For a step-by-step, see this guide to installing a tile inlay.

And finally, to make your kitchen as family-friendly as the Armstrong kitchen, consider installing shelves above the windows to hold framed photos. Make the shelf deep enough to lean the frames back, which eliminates the need for picture-hanging hardware in the walls and gives you ultimate flexibility to change the photos as the kids grow up.

One caution: If you live in earthquake country, you'll want to secure those frames somehow so they don't become flying hazards when the ground begins shaking. See a cool gadget for hanging level shelves.

FOR MORE GREAT REMODELING IDEAS, check out the author's blog, Kathy's Remodeling Blog


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  • cathy

    This is really impersonal and dreary. It looks like a chain bar/restaurant. Imagine eating breakfast in there? Lance or no Lance. It looks cold and not a place to be cooking and enjoying food with friends. I guess I mean it has a corporate feel.

  • chinna

    It's a beautiful kitchen that anyone would be proud to have. Lance has every right to celebrate his success. This guy came too close to death to be a shallow celebrity, like those who live in La La land. He has given his pound of flesh and keeps giving to everyone who is suffering from cancer. Give the guy a break and be thankful we've got people on this earth like Lance Armstrong. We should all have the courage and intestinal fortitude that he has if we are ever faced with what he faced. Congratulation Lance! You have a beautiful home in Austin, Tx.

  • mary

    to tell you the truth. i don't like it. it looks like a restaurant to me too!

  • David S.

    There are some great elements to this kitchen; however, I would remove the table and chairs in the left corner. Makes it way too crowded. Either a small more intimate table and chairs or just use the dining room, which I am sure there is one!

  • john s

    where is the fridge? the layout is not very convienent for a real working kitchen.....

  • KGartland

    There is a very good chance that there are refrigerator drawers in the Island but I would imagine that there is also a 60" built in not in the view.

  • neil eloy

    If this story does not speak to you, why would you stop to read it long enough to even comment on it? There are people that are doing well and can afford to do projects in their home. Are they supposed to stop their lives because of the unemployment rate? These projects happen to employ craftsmen, electricians and carpenters. If you can see beyond your own misery and see the big picture, you would see that these tips are helpful in stimulating the economy.

  • JOwen

    Wow, what a kitchen. I could work wonders with all that room Beautiful!

  • KGartland

    There are some really nice elements in this kitchen but I'd have to say the cabinetry is not one of them. The cabinets are so bland they are completely devoid of style. As a kitchen designer I am very underwhelmed, especially for a star client like Lance. The tile backsplack was just as unimaginitive as the cabinetry. Maybe Lance likes the whole modern streamline look with a wood feel but it should have been done much better.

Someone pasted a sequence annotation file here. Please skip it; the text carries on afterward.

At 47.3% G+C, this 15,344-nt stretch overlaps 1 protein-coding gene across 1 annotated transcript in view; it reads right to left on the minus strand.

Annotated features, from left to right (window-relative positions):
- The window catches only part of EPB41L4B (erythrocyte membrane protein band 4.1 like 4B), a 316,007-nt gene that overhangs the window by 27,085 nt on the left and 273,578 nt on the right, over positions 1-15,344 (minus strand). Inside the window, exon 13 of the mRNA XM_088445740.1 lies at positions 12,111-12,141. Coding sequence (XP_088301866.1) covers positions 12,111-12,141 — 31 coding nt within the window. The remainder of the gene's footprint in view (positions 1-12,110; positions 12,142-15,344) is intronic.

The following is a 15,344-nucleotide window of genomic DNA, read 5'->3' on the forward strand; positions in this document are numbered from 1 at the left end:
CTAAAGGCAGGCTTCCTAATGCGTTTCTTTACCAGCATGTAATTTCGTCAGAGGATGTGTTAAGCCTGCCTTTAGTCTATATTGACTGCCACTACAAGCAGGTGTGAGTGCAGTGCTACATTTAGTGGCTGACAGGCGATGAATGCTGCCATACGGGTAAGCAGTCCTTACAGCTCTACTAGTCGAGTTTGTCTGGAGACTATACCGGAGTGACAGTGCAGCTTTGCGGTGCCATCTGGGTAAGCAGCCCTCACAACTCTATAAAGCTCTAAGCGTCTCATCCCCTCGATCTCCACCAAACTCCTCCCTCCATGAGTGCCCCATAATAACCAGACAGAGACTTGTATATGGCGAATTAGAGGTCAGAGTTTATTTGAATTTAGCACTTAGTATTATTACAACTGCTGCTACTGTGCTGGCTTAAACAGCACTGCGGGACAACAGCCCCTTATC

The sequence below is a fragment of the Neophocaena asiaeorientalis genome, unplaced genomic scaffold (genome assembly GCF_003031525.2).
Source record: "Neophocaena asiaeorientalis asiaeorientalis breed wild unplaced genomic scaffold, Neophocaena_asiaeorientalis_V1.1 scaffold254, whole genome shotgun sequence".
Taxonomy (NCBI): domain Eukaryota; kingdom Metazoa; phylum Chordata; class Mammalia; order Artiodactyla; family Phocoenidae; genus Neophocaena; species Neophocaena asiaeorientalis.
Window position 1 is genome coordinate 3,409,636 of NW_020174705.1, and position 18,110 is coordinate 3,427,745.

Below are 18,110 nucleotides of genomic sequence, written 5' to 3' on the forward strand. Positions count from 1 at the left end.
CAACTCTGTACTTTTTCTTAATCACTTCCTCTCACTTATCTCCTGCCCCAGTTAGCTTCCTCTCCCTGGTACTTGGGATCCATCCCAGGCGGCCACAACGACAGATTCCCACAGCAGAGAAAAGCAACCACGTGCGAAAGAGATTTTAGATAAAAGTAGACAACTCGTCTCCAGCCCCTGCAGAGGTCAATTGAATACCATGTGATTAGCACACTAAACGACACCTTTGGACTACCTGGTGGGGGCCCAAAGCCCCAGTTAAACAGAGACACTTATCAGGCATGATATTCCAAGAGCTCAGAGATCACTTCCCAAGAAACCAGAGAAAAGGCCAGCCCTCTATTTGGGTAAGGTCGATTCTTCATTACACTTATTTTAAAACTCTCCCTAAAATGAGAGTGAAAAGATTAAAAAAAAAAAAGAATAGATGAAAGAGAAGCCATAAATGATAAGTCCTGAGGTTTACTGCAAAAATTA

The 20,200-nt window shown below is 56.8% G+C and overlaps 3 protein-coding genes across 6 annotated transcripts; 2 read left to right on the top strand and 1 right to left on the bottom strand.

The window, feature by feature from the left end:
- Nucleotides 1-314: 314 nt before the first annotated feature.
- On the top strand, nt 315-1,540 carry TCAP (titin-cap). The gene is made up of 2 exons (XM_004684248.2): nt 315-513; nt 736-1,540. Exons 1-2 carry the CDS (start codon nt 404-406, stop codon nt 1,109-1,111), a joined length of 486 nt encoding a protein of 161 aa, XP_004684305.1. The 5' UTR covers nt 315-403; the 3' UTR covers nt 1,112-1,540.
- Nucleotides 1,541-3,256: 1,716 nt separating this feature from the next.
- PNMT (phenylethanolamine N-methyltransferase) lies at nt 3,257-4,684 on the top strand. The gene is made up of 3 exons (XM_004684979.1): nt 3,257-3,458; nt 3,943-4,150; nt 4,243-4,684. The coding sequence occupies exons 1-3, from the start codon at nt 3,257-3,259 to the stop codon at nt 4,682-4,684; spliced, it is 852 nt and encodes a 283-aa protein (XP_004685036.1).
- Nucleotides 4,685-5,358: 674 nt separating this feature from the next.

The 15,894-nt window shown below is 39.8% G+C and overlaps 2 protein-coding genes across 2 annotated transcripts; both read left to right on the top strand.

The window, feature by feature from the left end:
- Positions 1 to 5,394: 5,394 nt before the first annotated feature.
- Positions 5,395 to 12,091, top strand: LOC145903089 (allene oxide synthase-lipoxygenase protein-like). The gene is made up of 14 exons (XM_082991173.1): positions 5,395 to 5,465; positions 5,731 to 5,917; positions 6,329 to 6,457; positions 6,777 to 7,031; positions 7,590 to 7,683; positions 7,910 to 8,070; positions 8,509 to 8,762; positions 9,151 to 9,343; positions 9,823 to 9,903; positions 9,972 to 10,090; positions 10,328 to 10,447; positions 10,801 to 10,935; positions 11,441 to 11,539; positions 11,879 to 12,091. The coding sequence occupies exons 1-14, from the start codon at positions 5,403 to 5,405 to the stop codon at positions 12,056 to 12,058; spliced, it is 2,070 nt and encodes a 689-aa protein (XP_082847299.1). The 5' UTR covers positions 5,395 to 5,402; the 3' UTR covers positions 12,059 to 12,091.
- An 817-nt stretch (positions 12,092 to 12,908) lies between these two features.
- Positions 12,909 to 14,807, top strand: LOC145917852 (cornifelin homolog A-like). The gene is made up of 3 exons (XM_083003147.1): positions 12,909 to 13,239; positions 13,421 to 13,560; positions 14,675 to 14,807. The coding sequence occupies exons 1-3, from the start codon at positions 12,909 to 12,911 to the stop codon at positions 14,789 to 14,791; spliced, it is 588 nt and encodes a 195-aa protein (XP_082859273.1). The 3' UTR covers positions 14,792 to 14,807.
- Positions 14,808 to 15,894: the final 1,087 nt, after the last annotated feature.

• BS

    I would imagine the fridge is on this end of the kitchen at the end of the island. I think it is fine since it offers you an island and the oven, island and sink (on island) are in a triangle of each other.

  • DysArtTiles

    Nice tile floor. If you want more color or a themed painting, come to I am working through this "crappy ecoomy." lol
    I will paint anything you desire, real American hand-painted artwork for the price of "photo" tiles

  • vonda

    I love it! i have an idea now of what i want to do in my kitchen and i can afford it , it may not look like his but because of the article i have a more reasonable and cheaper way to do it

  • Debbie

    Looks cold and uninviting. There's something Wright brothers plane-ish about it. As for the person that commented about people need to get off AOL and get a job...I have a job and my husband has a job, 40 hours a week, have been there over 6 years, and yes, I'm still commenting. Get over it!

  • vonda

    ive been looking for idea's and because of this article i have some new idea's and a cheaper way of doing them, who cares who the kitchen belongs to i appreciate the fact that i can too get that look but at more reasonable costs in these hard times. and maybe even change it around to where its my own and make costs even cheaper so i love articles like these we are all trying to save money.

  • Lindi

    oh yahhhhhh, and I believe in Santa Lance Armstrong reaally cooks and gives a hoot about a kitchen....give me a break.

  • Carol

    Okay, I did feel a little of ''This is so not my zip code". I am fortunate to have what I do have and would not want to trade places with Lance. He has been through a lot and has skills that aren't in my repetoire. Please publish some of the healthy recipes that help Lance to do what he does. You go Lance!! I'm off to fill up my gratitude journal.

  • tara

    i guess its true what they say money cant.............. oh never mind.

  • Margaret Harrity

    No, no, no, y'all don't get it! It IS about the game to replicate the kitchen with similiar materials and get the look for a SLIVER of the price Mr. Cheater paid. It is SOOOOO much fun to save your money and produce a quality room for little money. I think it is by far my favorite past time! LOVE, love to do this kind of stuff!!! The point is no matter what you have to spend, you didn't!!!! It is a game! Good luck!

  • Hattie Crabtree

    This is like the shows on HGTV.They never show the homes that are cheaper etc.The worse one is " Bang for your Buck,its flaunts the rich and their homes.They used to have shows that focused on smaller cheaper homes and how to do repairs.I liked those shows.The ones now just flaunt the $$.

  • 39 Comments / 2 Pages